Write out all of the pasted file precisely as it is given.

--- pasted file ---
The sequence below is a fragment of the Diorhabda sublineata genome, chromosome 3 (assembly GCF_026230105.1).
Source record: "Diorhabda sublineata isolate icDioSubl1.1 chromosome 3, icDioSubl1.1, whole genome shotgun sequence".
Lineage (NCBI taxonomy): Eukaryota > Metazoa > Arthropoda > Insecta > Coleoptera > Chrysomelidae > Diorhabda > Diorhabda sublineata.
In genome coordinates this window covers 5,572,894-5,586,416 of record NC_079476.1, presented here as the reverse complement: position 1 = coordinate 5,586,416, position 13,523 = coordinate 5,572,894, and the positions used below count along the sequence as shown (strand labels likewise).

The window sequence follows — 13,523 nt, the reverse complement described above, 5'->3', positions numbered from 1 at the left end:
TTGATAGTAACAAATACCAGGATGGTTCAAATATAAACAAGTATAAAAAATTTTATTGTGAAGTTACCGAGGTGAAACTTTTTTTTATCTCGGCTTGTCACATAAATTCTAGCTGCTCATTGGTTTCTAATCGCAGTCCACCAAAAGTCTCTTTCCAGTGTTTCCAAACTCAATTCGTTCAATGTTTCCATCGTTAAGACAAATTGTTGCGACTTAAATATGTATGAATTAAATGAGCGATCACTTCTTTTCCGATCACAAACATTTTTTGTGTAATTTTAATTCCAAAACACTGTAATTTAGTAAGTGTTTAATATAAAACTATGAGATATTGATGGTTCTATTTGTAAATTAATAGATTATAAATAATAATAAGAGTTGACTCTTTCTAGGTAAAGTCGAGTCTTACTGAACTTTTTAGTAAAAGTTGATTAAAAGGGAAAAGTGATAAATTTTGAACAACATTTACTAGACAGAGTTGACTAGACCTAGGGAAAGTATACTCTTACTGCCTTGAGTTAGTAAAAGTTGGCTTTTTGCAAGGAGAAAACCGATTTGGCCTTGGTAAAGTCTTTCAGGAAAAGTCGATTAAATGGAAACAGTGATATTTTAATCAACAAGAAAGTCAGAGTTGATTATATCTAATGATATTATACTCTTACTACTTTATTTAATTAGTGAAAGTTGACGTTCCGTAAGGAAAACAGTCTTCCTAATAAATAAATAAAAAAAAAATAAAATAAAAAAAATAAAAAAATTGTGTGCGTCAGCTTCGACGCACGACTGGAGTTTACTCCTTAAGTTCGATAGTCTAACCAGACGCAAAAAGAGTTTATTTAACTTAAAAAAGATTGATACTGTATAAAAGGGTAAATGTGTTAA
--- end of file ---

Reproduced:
The sequence below is a fragment of the Diorhabda sublineata genome, chromosome 3 (assembly GCF_026230105.1).
Source record: "Diorhabda sublineata isolate icDioSubl1.1 chromosome 3, icDioSubl1.1, whole genome shotgun sequence".
Lineage (NCBI taxonomy): Eukaryota > Metazoa > Arthropoda > Insecta > Coleoptera > Chrysomelidae > Diorhabda > Diorhabda sublineata.
In genome coordinates this window covers 5,572,894-5,586,416 of record NC_079476.1, presented here as the reverse complement: position 1 = coordinate 5,586,416, position 13,523 = coordinate 5,572,894, and the positions used below count along the sequence as shown (strand labels likewise).

The window sequence follows — 13,523 nt, the reverse complement described above, 5'->3', positions numbered from 1 at the left end:
TTGATAGTAACAAATACCAGGATGGTTCAAATATAAACAAGTATAAAAAATTTTATTGTGAAGTTACCGAGGTGAAACTTTTTTTTATCTCGGCTTGTCACATAAATTCTAGCTGCTCATTGGTTTCTAATCGCAGTCCACCAAAAGTCTCTTTCCAGTGTTTCCAAACTCAATTCGTTCAATGTTTCCATCGTTAAGACAAATTGTTGCGACTTAAATATGTATGAATTAAATGAGCGATCACTTCTTTTCCGATCACAAACATTTTTTGTGTAATTTTAATTCCAAAACACTGTAATTTAGTAAGTGTTTAATATAAAACTATGAGATATTGATGGTTCTATTTGTAAATTAATAGATTATAAATAATAATAAGAGTTGACTCTTTCTAGGTAAAGTCGAGTCTTACTGAACTTTTTAGTAAAAGTTGATTAAAAGGGAAAAGTGATAAATTTTGAACAACATTTACTAGACAGAGTTGACTAGACCTAGGGAAAGTATACTCTTACTGCCTTGAGTTAGTAAAAGTTGGCTTTTTGCAAGGAGAAAACCGATTTGGCCTTGGTAAAGTCTTTCAGGAAAAGTCGATTAAATGGAAACAGTGATATTTTAATCAACAAGAAAGTCAGAGTTGATTATATCTAATGATATTATACTCTTACTACTTTATTTAATTAGTGAAAGTTGACGTTCCGTAAGGAAAACAGTCTTCCTAATAAATAAATAAAAAAAAAATAAAATAAAAAAAATAAAAAAATTGTGTGCGTCAGCTTCGACGCACGACTGGAGTTTACTCCTTAAGTTCGATAGTCTAACCAGACGCAAAAAGAGTTTATTTAACTTAAAAAAGATTGATACTGTATAAAAGGGTAAATGTGTTAA